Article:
Uploaded on Sep 23, 2009
Landfall Festival 2009
Legion Arts' second annual festival of world music, featuring some 50 musicians from ten countries, kicked off Sunday, September 20 with DJ Cheb i Shabbah and continues through Sunday, September 27 in Greene Square Park, across from the Museum of Art. (Rain location: CSPS Theater) For more information and for complete schedule click on http://www.legionarts.org
In this video performance from Monday, September 21, the members of Los de Abajo met in high school with a mission to make music that was 100% danceable and cathartic and with a message about the political and social situation they are living through in Mexico. Formed by Carlos Cuevas (keyboard), Yocu Arrellano (drummer), Liber Terán (vocals) and Vladimir Garnica (guitar), the band set out to mix mestizo (half-breed) rock with other influences from salsa to reggae and Mexican styles. According to singer Liber Terán, Weve always had an itch to mix the local with the global.
They began hosting high-energy gigs at various ersatz clubs and spaces in Mexico Citys largely improvised rock scene. Finding themselves outside the mainstream network for emerging bands, the group learned the only way to survive was to go DIY. They began playing political events and parties. As Yocu puts it, The context in which we developed was this -- injustice, neglect for the poor and lack of avenues for free expression.
Los de Abajo take their name from a classic novel about the Mexican Revolution and fervently believe that change comes from below. Of course, the ideas had an influence on the music, Yocu says. This became the most punk and radical thing: combining our sentiments with the strength and heat of Afro-Latin rhythms. The diversity of ideas and concepts was such that no record company would touch them, so they recorded two cassettes that spread through Mexico Citys rock underground and toured throughout the Republic. In 1999, they came to the attention of David Byrne and were signed to his Luaka Bop record label for the release of their international debut, Los de Abajo.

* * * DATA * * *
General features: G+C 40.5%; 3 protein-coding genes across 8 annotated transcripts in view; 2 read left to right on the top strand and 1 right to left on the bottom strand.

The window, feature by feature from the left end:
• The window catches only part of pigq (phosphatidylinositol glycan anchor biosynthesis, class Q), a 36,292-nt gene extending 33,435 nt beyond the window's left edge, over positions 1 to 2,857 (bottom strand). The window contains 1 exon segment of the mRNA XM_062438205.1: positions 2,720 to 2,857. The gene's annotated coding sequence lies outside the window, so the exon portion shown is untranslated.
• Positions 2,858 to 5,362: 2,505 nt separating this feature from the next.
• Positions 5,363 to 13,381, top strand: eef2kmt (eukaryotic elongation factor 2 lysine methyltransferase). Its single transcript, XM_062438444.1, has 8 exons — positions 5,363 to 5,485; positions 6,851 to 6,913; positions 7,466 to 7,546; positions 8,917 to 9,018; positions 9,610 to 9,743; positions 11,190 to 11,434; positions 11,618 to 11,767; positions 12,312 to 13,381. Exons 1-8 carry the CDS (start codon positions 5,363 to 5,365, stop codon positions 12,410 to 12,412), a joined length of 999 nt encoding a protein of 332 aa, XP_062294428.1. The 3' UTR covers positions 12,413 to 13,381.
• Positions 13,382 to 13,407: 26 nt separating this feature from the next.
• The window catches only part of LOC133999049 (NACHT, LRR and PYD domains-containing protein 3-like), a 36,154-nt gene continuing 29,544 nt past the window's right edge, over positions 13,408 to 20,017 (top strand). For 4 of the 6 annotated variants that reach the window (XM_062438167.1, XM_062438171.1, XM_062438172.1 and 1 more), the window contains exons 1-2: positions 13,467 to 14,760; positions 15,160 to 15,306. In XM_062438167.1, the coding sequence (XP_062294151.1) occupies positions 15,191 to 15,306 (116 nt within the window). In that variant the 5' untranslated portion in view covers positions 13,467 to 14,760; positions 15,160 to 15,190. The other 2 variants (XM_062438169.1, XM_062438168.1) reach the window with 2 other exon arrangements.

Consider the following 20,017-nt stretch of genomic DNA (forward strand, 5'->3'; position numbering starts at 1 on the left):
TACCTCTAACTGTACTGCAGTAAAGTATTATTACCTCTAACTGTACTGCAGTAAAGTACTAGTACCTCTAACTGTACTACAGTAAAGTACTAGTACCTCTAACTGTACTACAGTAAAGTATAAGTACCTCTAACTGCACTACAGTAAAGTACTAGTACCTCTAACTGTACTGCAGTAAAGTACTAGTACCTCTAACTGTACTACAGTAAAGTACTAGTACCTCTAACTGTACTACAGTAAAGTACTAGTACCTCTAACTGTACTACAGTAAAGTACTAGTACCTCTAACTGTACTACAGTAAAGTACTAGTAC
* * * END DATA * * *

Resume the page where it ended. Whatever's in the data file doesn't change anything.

They were already a pretty exciting combination of rock energy, salsa, reggae and cumbia, says Byrne. We then asked to see what they were like live and were sent a video of the band performing at a union party in a huge outdoor shed-type deal -- they were playing their salsafied rock and the audience was pogoing, moshing and jumping around like mad.
Byrne suggested their music should be called punk salsa, but the band preferred the term tropipunk (because of the fusion of tropical rhythms, says Liber, though he described their first album as practically a record of political songs, with a punk attitude in the lyrics, inspired by The Clash).
Follow-up Cybertropic Chilango Power was released in 2002 and won BBC Radio 3s World Music Award for the Americas. 2006s LDA v The Lunatics saw them continue to absorb influences from around the world and included a Spanish-language version of The Fun Boy Three song The Lunatics (Have Taken Over The Asylum) featuring Neville Staples.
No borraran and Actitud calle followed in 2006 and 2009.
Los de Abajo is one of the more glorious moments in the history of clashes between global music styles. They are not to be missed!
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